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Whether to develop your own TMS


Successful translation agencies tend to develop their own software, especially their own TMS, or translation management system. Why do they do it? And is it worth following their example?

A personalized system is just what you need

There are considerable differences between different Translation agencies  and how they organize their working processes. Processes and operations that are essential to one agency may not apply at all to another. There is therefore no one commercially available system that can cover all the requirements of every translation agency: Inevitably, there will be certain functions that aren’t quite adequate, and certain others you don’t need at all. The task of choosing a system for a particular agency is all the more difficult as the translation market is so narrow and there isn’t a great deal of choice in translation management systems.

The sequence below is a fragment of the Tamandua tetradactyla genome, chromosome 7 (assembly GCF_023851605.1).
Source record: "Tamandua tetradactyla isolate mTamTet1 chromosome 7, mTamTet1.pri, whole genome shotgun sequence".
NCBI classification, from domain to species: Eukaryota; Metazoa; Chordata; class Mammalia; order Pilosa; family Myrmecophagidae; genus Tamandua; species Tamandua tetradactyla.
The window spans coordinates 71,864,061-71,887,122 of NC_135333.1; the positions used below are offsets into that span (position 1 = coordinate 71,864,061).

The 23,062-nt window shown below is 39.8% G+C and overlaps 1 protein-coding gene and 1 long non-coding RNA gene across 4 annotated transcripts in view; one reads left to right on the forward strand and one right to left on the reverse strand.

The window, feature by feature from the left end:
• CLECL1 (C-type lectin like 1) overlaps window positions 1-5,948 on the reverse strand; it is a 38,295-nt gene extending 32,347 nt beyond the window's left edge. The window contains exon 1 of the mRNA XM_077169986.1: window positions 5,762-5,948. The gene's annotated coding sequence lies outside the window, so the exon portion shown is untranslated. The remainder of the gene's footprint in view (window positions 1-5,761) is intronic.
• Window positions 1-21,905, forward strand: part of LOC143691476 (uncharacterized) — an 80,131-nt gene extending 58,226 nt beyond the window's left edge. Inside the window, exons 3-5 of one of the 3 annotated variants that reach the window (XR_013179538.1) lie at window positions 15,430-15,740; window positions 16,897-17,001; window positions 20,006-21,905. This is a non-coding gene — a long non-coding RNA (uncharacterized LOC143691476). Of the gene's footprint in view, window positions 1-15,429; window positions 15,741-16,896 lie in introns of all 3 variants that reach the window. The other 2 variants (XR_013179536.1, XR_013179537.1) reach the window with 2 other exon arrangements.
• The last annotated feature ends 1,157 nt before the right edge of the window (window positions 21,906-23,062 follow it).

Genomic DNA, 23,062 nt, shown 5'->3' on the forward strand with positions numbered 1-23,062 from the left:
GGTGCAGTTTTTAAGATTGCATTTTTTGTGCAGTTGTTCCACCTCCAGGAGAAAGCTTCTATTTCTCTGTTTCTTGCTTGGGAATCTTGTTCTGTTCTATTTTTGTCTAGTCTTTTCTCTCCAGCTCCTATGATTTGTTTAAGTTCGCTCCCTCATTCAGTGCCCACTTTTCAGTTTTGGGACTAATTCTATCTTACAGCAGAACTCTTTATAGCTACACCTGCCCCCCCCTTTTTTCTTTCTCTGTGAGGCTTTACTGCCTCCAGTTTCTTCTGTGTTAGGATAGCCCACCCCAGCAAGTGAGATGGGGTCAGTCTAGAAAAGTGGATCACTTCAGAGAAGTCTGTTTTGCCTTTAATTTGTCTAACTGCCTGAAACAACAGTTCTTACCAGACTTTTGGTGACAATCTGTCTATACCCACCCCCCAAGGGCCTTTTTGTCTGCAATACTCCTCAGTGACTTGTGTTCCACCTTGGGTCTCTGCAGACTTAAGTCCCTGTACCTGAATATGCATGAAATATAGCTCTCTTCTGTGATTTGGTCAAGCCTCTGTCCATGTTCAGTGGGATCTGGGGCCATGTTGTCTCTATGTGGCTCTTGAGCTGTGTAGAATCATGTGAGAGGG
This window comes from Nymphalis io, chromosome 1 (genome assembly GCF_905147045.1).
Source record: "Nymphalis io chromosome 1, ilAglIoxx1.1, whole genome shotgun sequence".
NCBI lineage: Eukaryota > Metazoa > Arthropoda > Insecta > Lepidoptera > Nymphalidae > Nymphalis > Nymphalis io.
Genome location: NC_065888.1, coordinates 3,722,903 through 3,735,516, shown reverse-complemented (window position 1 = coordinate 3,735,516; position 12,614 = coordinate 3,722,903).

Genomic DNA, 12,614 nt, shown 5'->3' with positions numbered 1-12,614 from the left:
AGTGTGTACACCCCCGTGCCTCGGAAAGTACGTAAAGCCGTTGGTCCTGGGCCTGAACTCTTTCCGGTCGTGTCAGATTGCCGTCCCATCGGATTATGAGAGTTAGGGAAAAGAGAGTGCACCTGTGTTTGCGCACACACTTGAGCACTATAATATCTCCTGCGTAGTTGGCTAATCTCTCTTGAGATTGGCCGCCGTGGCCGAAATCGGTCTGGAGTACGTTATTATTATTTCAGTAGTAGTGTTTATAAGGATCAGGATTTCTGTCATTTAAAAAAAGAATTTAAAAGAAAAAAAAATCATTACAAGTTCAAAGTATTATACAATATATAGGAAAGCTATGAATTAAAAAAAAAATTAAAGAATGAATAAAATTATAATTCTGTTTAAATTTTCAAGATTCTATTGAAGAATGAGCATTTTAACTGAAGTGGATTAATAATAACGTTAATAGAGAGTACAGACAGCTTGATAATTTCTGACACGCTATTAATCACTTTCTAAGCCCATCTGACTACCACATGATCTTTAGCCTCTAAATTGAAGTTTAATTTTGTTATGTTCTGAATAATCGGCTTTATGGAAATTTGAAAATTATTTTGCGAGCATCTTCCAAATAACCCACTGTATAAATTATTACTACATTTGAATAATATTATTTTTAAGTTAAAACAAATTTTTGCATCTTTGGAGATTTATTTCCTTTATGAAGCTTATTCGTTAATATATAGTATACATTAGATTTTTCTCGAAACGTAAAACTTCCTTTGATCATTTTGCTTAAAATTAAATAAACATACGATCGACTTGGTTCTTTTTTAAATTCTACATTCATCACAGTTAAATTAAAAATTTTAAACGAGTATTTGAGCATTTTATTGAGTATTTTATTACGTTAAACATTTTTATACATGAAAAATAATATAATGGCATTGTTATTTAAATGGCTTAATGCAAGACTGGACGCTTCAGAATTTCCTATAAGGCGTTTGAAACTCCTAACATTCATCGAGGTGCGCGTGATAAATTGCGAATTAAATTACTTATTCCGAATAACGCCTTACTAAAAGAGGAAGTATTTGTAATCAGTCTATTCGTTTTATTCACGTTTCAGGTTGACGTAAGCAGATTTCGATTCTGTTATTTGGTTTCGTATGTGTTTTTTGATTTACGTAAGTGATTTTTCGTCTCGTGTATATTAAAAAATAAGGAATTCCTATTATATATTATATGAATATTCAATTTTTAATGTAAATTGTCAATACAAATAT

Normally, a translation agency will decide to go ahead and develop its own project management system either because it cannot find a commercial TMS capable of fully reflecting its own business processes, or because such a system would be unjustifiably expensive. Finding no suitable solution, the company will start developing its own, in the hope that a personalized system will finally enable it to simplify and bring down the costs of management.